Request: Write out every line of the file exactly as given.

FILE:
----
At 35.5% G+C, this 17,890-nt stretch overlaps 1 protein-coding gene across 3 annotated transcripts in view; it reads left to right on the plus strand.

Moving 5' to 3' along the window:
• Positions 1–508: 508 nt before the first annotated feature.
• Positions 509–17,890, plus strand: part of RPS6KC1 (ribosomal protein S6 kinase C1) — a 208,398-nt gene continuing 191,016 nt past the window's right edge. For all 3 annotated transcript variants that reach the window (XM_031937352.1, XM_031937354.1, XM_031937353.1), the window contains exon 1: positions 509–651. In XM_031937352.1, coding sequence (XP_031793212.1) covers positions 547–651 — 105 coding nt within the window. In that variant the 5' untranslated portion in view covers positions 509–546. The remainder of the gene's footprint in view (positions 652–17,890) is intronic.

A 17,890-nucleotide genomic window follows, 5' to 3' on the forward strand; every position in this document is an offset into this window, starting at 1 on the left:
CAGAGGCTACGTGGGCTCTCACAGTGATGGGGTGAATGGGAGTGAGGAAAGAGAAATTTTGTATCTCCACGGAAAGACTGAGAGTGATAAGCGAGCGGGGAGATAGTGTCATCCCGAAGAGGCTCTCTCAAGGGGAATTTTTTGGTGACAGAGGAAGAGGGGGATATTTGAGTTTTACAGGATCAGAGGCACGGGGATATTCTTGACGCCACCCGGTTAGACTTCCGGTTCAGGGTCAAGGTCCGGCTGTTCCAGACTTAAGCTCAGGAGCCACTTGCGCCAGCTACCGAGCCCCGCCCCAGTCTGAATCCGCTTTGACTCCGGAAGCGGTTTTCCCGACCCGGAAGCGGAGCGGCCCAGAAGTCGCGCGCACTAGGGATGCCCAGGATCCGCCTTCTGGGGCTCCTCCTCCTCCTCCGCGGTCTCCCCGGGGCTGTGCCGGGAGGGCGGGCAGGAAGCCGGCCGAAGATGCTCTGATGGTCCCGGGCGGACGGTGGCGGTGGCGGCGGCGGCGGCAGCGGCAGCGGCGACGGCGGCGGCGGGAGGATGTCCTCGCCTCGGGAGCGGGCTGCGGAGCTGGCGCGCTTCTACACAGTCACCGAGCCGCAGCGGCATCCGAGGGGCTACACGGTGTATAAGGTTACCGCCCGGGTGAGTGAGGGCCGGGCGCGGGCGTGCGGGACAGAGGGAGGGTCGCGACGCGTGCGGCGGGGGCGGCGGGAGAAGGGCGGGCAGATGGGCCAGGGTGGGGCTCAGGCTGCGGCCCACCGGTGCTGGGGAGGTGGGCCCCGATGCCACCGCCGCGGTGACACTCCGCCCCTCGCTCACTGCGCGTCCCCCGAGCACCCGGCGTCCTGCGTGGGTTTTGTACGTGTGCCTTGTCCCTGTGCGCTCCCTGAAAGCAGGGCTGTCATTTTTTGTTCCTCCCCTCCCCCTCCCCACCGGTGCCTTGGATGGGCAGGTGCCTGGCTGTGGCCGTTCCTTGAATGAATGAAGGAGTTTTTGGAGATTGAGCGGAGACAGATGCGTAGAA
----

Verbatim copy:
At 35.5% G+C, this 17,890-nt stretch overlaps 1 protein-coding gene across 3 annotated transcripts in view; it reads left to right on the plus strand.

Moving 5' to 3' along the window:
• Positions 1–508: 508 nt before the first annotated feature.
• Positions 509–17,890, plus strand: part of RPS6KC1 (ribosomal protein S6 kinase C1) — a 208,398-nt gene continuing 191,016 nt past the window's right edge. For all 3 annotated transcript variants that reach the window (XM_031937352.1, XM_031937354.1, XM_031937353.1), the window contains exon 1: positions 509–651. In XM_031937352.1, coding sequence (XP_031793212.1) covers positions 547–651 — 105 coding nt within the window. In that variant the 5' untranslated portion in view covers positions 509–546. The remainder of the gene's footprint in view (positions 652–17,890) is intronic.

A 17,890-nucleotide genomic window follows, 5' to 3' on the forward strand; every position in this document is an offset into this window, starting at 1 on the left:
CAGAGGCTACGTGGGCTCTCACAGTGATGGGGTGAATGGGAGTGAGGAAAGAGAAATTTTGTATCTCCACGGAAAGACTGAGAGTGATAAGCGAGCGGGGAGATAGTGTCATCCCGAAGAGGCTCTCTCAAGGGGAATTTTTTGGTGACAGAGGAAGAGGGGGATATTTGAGTTTTACAGGATCAGAGGCACGGGGATATTCTTGACGCCACCCGGTTAGACTTCCGGTTCAGGGTCAAGGTCCGGCTGTTCCAGACTTAAGCTCAGGAGCCACTTGCGCCAGCTACCGAGCCCCGCCCCAGTCTGAATCCGCTTTGACTCCGGAAGCGGTTTTCCCGACCCGGAAGCGGAGCGGCCCAGAAGTCGCGCGCACTAGGGATGCCCAGGATCCGCCTTCTGGGGCTCCTCCTCCTCCTCCGCGGTCTCCCCGGGGCTGTGCCGGGAGGGCGGGCAGGAAGCCGGCCGAAGATGCTCTGATGGTCCCGGGCGGACGGTGGCGGTGGCGGCGGCGGCGGCAGCGGCAGCGGCGACGGCGGCGGCGGGAGGATGTCCTCGCCTCGGGAGCGGGCTGCGGAGCTGGCGCGCTTCTACACAGTCACCGAGCCGCAGCGGCATCCGAGGGGCTACACGGTGTATAAGGTTACCGCCCGGGTGAGTGAGGGCCGGGCGCGGGCGTGCGGGACAGAGGGAGGGTCGCGACGCGTGCGGCGGGGGCGGCGGGAGAAGGGCGGGCAGATGGGCCAGGGTGGGGCTCAGGCTGCGGCCCACCGGTGCTGGGGAGGTGGGCCCCGATGCCACCGCCGCGGTGACACTCCGCCCCTCGCTCACTGCGCGTCCCCCGAGCACCCGGCGTCCTGCGTGGGTTTTGTACGTGTGCCTTGTCCCTGTGCGCTCCCTGAAAGCAGGGCTGTCATTTTTTGTTCCTCCCCTCCCCCTCCCCACCGGTGCCTTGGATGGGCAGGTGCCTGGCTGTGGCCGTTCCTTGAATGAATGAAGGAGTTTTTGGAGATTGAGCGGAGACAGATGCGTAGAA